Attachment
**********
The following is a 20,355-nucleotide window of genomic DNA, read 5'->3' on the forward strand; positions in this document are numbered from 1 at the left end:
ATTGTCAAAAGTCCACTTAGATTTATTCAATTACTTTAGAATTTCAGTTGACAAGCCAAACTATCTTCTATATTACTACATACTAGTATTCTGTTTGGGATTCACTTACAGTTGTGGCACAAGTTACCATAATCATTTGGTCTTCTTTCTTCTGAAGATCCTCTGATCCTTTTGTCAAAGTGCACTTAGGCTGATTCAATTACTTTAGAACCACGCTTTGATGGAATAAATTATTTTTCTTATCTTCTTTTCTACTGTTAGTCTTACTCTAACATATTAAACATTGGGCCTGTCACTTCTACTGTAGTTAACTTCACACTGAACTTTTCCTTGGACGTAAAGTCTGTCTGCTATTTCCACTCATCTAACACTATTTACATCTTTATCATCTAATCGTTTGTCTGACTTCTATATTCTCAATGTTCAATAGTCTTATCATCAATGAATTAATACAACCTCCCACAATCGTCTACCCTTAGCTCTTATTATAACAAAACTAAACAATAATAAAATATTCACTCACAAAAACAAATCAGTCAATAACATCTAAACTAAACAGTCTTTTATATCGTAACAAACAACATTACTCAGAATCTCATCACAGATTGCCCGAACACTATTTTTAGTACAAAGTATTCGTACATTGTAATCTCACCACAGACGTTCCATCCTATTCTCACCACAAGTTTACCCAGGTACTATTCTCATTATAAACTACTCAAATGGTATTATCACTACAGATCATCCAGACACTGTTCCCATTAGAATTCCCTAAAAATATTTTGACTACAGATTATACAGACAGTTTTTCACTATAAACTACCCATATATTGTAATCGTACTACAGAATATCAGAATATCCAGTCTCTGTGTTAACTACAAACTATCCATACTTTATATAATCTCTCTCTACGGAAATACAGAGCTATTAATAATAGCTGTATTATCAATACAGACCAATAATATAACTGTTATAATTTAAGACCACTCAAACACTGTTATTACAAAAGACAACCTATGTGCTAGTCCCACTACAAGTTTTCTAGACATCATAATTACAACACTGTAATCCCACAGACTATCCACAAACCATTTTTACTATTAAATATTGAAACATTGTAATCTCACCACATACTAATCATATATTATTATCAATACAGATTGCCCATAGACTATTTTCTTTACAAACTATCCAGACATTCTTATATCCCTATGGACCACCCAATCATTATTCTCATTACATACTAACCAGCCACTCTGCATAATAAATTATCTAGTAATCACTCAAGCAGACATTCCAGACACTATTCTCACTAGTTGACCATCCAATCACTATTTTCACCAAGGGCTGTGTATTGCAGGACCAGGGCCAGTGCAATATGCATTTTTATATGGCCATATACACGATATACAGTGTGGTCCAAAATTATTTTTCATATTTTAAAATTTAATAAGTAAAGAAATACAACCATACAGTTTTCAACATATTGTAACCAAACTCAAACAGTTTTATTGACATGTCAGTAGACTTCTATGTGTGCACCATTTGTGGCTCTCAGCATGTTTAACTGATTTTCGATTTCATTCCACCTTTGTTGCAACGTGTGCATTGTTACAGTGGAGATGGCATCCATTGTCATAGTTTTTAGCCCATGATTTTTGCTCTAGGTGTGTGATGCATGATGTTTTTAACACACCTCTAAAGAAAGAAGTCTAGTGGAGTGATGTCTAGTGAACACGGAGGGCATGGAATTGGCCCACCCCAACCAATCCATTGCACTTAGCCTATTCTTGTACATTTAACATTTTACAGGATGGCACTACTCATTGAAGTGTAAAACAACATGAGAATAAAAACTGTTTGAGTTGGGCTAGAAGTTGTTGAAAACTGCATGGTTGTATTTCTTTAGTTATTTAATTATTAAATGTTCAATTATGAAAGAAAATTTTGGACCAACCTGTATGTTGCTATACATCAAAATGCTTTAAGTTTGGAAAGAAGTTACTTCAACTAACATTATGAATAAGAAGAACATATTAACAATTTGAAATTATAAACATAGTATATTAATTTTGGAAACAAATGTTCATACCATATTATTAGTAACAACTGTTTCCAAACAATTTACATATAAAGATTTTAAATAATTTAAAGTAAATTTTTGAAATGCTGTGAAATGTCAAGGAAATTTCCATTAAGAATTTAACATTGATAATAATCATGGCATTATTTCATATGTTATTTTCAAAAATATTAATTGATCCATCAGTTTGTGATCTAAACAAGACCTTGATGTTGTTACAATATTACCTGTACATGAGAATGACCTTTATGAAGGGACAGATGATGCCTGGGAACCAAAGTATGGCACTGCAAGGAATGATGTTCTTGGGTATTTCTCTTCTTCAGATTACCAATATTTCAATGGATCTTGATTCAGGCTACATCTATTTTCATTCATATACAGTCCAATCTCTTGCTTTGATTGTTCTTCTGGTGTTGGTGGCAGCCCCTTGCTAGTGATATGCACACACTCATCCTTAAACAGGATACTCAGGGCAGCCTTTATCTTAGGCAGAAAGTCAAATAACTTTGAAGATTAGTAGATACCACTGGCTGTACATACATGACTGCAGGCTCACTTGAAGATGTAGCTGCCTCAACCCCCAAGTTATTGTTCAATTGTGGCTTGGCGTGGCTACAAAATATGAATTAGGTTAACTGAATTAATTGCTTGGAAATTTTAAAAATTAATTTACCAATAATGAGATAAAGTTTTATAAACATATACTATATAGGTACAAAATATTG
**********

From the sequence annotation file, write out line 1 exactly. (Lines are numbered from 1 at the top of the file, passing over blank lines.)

The following is a 20,355-nucleotide window of genomic DNA, read 5'->3' on the forward strand; positions in this document are numbered from 1 at the left end: